One of the many reasons The Good, the Bad and the Ugly is one of my favorite films is the opening. There is no dialogue. It’s a lesson in how much can be said without words and the skill of a talented director. J.C. Chandor’s All Is Lost is a masterpiece of visual storytelling. The movie not only has a single actor, but it refuses to even let him have the solace of talking to himself. He is a man of action in a fight for his life against the elements, and there’s no time to walk us through thought processes or the finer points of sailing. There’s only the old man, the sea, and the present.
An unnamed character, who’s listed in the credits only as “Our Man” (Robert Redford), is in the Sumatran Straits, 1,700 nautical miles from shore. The movie opens with the man providing a voice over apologizing to unknown persons. We then cut back eight days, and see his small ship, the Virginia Jean, has sprung a leak after being struck by a wayward shipping container. What begins as an attempt to fix the leak eventually escalates to a fight for survival as a brutal storm rains down upon his vessel.
Chandor expertly balances the drama of his story with a solemn, matter-of-fact procedure of the man trying to save his ship. The director emphasizes the isolation of the man by ignoring the audience to the point where we’re left to wonder why anyone wouldn’t try to at least keep him or herself comforted by vocalizing their thoughts. Instead, we get a better sense of the man through his silence and withdrawn attitude. He knows how to patch up the boat, manage the rigging, etc. His confidence gives us comfort even though the elements threaten to kill him.
The movie can be an awkward balancing act as the man is tested time and time again. His calm, controlled demeanor indicates that he can handle almost anything up to and including the wrath of a brutal thunderstorm. It’s not necessarily a story of “man vs. nature” because his troubles don’t begin with the storm. They begin with something man-made damaging his ship. If there is an “antagonist”, it’s loneliness, and it’s a loneliness of his own making. We just don’t really feel that loneliness to deeply because we’re too busy thinking, “WHY WOULD ANYONE DO THIS? STAY ON SWEET LAND.”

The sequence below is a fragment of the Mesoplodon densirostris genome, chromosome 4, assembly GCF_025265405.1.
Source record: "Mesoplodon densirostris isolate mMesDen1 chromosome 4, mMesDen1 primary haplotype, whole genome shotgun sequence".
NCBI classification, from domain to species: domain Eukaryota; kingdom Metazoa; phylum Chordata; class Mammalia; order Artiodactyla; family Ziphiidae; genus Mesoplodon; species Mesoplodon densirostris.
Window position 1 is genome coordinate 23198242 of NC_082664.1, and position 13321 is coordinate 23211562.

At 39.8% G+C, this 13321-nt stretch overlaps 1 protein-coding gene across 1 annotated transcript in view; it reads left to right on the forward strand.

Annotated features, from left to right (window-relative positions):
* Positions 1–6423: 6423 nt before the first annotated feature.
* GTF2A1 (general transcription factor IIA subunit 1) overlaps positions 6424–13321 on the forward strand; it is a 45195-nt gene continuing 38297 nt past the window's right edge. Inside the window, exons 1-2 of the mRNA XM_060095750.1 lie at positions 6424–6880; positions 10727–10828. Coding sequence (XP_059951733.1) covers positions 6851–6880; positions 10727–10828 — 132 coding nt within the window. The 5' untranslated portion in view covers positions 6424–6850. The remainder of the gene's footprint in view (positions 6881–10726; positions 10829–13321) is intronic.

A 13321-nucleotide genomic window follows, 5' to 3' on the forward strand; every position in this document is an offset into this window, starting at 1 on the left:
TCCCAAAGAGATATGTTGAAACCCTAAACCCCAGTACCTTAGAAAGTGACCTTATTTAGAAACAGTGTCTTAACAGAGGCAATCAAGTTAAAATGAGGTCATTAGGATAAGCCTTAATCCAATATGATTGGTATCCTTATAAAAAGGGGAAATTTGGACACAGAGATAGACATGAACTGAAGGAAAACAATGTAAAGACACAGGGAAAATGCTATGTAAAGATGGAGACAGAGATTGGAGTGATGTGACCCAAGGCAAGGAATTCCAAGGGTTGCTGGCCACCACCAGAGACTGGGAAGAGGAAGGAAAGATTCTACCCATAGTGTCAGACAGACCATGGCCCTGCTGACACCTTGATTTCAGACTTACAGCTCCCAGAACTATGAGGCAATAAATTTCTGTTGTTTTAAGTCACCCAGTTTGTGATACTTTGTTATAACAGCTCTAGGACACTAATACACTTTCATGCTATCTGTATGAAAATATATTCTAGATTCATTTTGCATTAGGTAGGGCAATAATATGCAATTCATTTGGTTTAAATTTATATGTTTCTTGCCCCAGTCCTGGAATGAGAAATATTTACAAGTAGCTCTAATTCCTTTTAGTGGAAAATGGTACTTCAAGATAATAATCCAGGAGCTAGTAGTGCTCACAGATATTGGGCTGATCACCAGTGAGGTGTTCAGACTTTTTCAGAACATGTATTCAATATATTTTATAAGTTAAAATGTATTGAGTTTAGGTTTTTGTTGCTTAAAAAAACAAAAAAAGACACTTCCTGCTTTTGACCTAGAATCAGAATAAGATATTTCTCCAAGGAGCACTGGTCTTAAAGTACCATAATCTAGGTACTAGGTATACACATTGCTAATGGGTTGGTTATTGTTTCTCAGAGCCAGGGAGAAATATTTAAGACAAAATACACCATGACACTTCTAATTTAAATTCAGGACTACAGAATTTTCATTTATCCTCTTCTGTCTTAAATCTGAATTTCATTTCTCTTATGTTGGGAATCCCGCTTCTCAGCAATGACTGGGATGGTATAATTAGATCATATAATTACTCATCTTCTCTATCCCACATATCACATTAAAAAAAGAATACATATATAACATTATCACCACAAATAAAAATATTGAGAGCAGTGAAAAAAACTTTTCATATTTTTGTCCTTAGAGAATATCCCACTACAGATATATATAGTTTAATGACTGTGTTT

There’s a lot of room for interpretation, and the man is almost a cipher. The character consciously loses himself to become “one with nature” but without the personality. There’s no light in his eyes, and rarely a clear facial expression. We get some frustrated sighs, and eventually there’s a human escalation to where we finally see some recognizable humanity. Other than some minor visual cues, the man is not an individual. That’s a tough role for Redford, and perhaps any actor, to play. The story calls for the man to barely peek out from behind his pragmatism, and Redford refuses to give us even a flicker in the man’s eyes.
The connection comes from Chandor throwing himself entirely into telling his story with the noise of nature and the silence of solitude. It’s a unique experience that turns its attention to the “how” of survival rather than a specific “why” featured in solo survival pictures like Gravity, Cast Away, and A Cry in the Wild. The emotional impact of the survival in All Is Lost is more tenuous. There’s more to life than just surviving, and All Is Lost is an admirable exploration to find that “more” when it’s not other people.